Pittsburgh Point Fountain
Quality Management consists of the following processes. See also Knowledge Areas - Quality.
|  Plan quality management  ||Planning|
|  Perform quality assurance  ||Executing|
|  Control quality  ||Monitoring & Controlling  |
What is quality? There are many different definitions of quality. Thus, the term quality may cause confusion for project managers.
For the Project Management Professional (PMP) exam, you need to understand that quality is defined as conformance to requirements. The Project Management Body of Knowledge (PMBOK) defines quality as "the degree to which a set of inherent characteristics fulfill requirements."
Quality management involves ensuring the project meets defined needs. The PMBOK states that quality management "ensures that the project will satisfy the needs for which it was undertaken."
With quality defined in these terms, you can begin to appreciate and more readily understand that clearly stated requirements are essential. Requirements should define project scope, describe what is considered to be acceptable quality, and indicate how quality will be measured. This is critical to understand for the exam.
Many project managers do not understand quality in these terms. There is a tendency to think that quality means the best material, the best equipment, and absolute perfection (zero defects). As a result, many project teams deliver additional scope based on impressions of what the customer might like or assumptions that these extras will be acceptable to the customer. This is referred to as gold plating.
As an example, let's consider the Classic Italian sports car -- the Lamborghini.
While you can't deny that the Lamborghini is an elite and stylishly impressive car, don't confuse discriminating taste or personal preferences for what will satisfy the project needs or objectives. Perhaps it is too costly. Perhaps it is not practical. Perhaps it is overkill for what is needed, etc.
In most cases, the customer does not expect, and cannot afford, a perfect solution. And although the Lamborghini may be on the customer’s wish list, it may not offer a practical or financially feasible solution.
Gold plating, or giving the customer extras, is not recommended practice as per the PMBOK. From this example, you can see how such extra efforts can be futile and even detrimental to the project. Gold plating can lead to failed customer experience, cost and schedule overruns, project delays, or even project failure.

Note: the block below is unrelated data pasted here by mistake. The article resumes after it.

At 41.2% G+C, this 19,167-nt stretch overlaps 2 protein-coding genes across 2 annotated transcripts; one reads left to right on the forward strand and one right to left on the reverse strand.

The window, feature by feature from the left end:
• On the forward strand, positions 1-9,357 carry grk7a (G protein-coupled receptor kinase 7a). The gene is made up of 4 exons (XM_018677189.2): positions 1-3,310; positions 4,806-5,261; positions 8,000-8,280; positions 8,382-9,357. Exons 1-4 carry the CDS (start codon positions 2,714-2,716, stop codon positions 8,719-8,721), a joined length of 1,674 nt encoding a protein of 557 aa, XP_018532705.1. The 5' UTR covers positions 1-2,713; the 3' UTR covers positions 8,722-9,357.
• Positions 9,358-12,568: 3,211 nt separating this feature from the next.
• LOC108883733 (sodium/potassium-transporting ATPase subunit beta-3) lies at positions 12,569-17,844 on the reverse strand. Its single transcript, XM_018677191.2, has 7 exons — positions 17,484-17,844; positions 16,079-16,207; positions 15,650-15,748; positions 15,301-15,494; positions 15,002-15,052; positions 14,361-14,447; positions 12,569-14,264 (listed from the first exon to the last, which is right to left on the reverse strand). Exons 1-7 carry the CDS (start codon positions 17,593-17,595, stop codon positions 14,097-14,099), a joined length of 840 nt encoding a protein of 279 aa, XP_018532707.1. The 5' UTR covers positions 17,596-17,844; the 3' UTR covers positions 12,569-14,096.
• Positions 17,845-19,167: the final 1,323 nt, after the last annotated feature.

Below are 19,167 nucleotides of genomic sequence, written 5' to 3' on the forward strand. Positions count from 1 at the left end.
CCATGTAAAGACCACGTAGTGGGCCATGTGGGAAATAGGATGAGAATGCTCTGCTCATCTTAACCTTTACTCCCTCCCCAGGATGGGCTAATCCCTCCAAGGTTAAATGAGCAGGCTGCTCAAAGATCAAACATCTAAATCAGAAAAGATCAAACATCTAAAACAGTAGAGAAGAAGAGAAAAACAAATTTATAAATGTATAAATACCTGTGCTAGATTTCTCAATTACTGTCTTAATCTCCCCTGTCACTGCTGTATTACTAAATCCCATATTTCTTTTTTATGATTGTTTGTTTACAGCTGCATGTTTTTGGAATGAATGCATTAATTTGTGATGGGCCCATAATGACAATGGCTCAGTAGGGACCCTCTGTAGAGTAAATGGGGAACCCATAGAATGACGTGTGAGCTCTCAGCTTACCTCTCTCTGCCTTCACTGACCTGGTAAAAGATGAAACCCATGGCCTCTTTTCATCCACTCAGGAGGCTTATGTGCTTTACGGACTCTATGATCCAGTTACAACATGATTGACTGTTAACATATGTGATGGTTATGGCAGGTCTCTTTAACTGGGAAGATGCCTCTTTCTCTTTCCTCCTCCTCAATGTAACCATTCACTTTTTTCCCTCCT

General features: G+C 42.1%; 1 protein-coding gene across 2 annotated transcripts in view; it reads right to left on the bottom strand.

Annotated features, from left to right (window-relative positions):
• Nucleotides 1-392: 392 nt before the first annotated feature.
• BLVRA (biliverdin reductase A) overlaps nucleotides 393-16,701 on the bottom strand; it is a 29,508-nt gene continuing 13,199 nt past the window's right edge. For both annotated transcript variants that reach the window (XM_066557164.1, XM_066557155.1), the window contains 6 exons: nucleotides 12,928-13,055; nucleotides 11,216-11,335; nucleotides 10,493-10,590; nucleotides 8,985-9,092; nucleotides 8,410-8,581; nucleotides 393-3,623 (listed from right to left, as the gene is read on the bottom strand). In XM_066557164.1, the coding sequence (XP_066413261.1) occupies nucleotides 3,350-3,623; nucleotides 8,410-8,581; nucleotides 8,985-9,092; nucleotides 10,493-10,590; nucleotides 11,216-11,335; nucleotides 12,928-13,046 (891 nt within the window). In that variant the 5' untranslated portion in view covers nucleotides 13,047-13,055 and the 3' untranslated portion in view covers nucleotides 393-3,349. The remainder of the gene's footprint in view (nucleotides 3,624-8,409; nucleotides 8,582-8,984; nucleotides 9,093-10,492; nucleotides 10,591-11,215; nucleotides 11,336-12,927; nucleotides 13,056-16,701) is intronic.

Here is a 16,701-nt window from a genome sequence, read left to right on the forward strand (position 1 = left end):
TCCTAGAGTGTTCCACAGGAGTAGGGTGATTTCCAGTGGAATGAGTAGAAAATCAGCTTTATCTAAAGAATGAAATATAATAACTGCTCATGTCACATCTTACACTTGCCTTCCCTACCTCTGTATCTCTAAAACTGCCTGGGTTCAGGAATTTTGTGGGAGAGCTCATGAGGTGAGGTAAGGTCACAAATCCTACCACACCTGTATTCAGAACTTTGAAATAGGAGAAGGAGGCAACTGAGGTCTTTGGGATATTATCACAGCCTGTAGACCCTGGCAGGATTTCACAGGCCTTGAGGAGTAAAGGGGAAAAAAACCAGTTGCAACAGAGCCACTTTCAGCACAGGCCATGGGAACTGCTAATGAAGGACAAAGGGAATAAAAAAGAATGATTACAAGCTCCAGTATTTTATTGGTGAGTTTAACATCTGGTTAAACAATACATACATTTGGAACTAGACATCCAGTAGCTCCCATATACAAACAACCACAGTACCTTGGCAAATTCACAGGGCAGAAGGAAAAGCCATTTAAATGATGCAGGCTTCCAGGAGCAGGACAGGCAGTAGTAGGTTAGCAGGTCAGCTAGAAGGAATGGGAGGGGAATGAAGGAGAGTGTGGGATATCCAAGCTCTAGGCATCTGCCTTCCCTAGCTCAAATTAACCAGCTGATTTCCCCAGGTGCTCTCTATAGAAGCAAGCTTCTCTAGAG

Instead you need to understand voice of the customer (VOC), which refers to the stated and unstated needs of the customer. Before you begin designing any product or service, you must know and understand VOC.
Quality must be defined based on objective criteria. CTQs (Critical to Quality) are a product, service or process whose performance standards or specification limits must be met to satisfy a customer requirement. CTQs define what is perceived to be important to the customer. Thus, CTQs ensure you are delivering value to the customer.
CTQs link customer needs gathered from VOC data with specific, measurable characteristics.
So don’t get confused by quality. Don’t let personal preferences and assumptions cloud your judgment. Instead focus on delivering what the customer needs and establishes as important, and not what you think will impress them.
From Wikipedia, TQM is an "integrative philosophy of management for continuously improving the quality of products and processes."
TQM on Wikipedia
Quality planning identifies relevant quality standards and determines how they can best be satisfied. A key concept is that quality should be planned. Prevention is more important than inspection. It is less costly to prevent defects than to fix them.
Cost of Poor Quality (COPQ) refers to costs associated with not performing work correctly the first time and with producing low quality goods.      Cost of Poor Quality (COPQ)
Quality Assurance ensures that project management utilizes the quality processes needed to meet project requirements in a planned and systematic manner.
Measures results against standards. Quality Control monitors specific project outputs and determines compliance with applicable standards. It also identifies project risk factors, their mitigation, and looks for ways to prevent and eliminate unsatisfactory performance.
There are 7 Quality Control tools:      Quality Control Tools
Visit the Quality Management Bookshelf to search for books available for purchase.
"Don't Be Confused by Quality" as published in Project Times, a PMI Registered Education Provider (REP)
Quality Management on Wikipedia
Six Sigma on Wikipedia
Quality Management Study Tips
Quality Management: PMBOK Perspective
Quality Management Sample Questions